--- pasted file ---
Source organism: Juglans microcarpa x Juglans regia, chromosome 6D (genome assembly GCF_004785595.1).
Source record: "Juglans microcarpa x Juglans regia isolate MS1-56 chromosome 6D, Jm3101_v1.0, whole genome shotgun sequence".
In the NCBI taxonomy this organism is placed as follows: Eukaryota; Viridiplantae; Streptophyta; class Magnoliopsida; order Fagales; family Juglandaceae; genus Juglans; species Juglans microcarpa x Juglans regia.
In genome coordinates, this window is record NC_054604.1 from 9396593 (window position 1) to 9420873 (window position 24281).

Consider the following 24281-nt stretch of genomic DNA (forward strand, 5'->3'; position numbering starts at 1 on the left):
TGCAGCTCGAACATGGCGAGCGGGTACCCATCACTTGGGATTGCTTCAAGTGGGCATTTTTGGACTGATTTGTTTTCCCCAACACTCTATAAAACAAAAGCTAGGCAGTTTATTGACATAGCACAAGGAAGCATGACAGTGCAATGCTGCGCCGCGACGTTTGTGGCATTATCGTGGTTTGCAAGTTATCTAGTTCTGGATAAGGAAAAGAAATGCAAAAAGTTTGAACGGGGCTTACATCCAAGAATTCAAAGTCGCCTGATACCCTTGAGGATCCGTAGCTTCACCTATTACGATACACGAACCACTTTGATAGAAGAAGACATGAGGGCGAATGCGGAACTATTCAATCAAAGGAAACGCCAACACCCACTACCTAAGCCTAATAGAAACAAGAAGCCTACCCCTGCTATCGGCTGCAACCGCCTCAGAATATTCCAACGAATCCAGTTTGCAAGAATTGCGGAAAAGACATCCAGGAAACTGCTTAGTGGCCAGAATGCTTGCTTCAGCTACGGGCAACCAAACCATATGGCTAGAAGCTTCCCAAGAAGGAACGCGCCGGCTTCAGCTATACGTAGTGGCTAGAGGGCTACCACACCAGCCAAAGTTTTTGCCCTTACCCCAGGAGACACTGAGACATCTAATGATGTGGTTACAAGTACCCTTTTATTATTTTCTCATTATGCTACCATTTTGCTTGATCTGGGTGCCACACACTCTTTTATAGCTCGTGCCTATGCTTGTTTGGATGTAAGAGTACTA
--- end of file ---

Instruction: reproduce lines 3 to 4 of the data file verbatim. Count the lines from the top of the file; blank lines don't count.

In the NCBI taxonomy this organism is placed as follows: Eukaryota; Viridiplantae; Streptophyta; class Magnoliopsida; order Fagales; family Juglandaceae; genus Juglans; species Juglans microcarpa x Juglans regia.
In genome coordinates, this window is record NC_054604.1 from 9396593 (window position 1) to 9420873 (window position 24281).